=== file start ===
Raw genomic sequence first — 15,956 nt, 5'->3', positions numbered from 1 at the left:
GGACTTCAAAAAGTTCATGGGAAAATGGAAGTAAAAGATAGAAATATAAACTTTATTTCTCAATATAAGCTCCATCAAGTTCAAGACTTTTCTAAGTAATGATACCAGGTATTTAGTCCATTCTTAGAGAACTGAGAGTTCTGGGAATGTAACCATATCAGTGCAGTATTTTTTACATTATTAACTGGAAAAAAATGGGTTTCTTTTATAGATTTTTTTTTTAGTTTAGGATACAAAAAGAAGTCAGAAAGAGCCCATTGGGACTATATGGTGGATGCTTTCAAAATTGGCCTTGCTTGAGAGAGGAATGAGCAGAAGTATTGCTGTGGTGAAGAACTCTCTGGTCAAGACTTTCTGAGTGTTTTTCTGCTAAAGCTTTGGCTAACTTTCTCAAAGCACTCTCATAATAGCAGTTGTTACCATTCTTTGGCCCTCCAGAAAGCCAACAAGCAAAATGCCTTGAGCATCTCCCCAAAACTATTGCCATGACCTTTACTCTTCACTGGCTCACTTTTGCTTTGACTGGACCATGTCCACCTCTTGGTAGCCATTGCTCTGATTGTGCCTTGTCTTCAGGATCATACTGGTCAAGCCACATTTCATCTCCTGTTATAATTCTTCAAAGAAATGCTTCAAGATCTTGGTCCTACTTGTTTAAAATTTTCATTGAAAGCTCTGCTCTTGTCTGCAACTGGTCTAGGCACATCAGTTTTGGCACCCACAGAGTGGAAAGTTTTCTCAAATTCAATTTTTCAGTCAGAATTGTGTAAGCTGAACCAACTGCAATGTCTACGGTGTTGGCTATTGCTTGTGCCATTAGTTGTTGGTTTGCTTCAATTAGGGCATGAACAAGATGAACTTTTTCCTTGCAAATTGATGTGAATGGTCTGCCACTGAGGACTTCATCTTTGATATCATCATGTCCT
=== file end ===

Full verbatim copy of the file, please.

Raw genomic sequence first — 15,956 nt, 5'->3', positions numbered from 1 at the left:
GGACTTCAAAAAGTTCATGGGAAAATGGAAGTAAAAGATAGAAATATAAACTTTATTTCTCAATATAAGCTCCATCAAGTTCAAGACTTTTCTAAGTAATGATACCAGGTATTTAGTCCATTCTTAGAGAACTGAGAGTTCTGGGAATGTAACCATATCAGTGCAGTATTTTTTACATTATTAACTGGAAAAAAATGGGTTTCTTTTATAGATTTTTTTTTTAGTTTAGGATACAAAAAGAAGTCAGAAAGAGCCCATTGGGACTATATGGTGGATGCTTTCAAAATTGGCCTTGCTTGAGAGAGGAATGAGCAGAAGTATTGCTGTGGTGAAGAACTCTCTGGTCAAGACTTTCTGAGTGTTTTTCTGCTAAAGCTTTGGCTAACTTTCTCAAAGCACTCTCATAATAGCAGTTGTTACCATTCTTTGGCCCTCCAGAAAGCCAACAAGCAAAATGCCTTGAGCATCTCCCCAAAACTATTGCCATGACCTTTACTCTTCACTGGCTCACTTTTGCTTTGACTGGACCATGTCCACCTCTTGGTAGCCATTGCTCTGATTGTGCCTTGTCTTCAGGATCATACTGGTCAAGCCACATTTCATCTCCTGTTATAATTCTTCAAAGAAATGCTTCAAGATCTTGGTCCTACTTGTTTAAAATTTTCATTGAAAGCTCTGCTCTTGTCTGCAACTGGTCTAGGCACATCAGTTTTGGCACCCACAGAGTGGAAAGTTTTCTCAAATTCAATTTTTCAGTCAGAATTGTGTAAGCTGAACCAACTGCAATGTCTACGGTGTTGGCTATTGCTTGTGCCATTAGTTGTTGGTTTGCTTCAATTAGGGCATGAACAAGATGAACTTTTTCCTTGCAAATTGATGTGAATGGTCTGCCACTGAGGACTTCATCTTTGATATCATCATGTCCT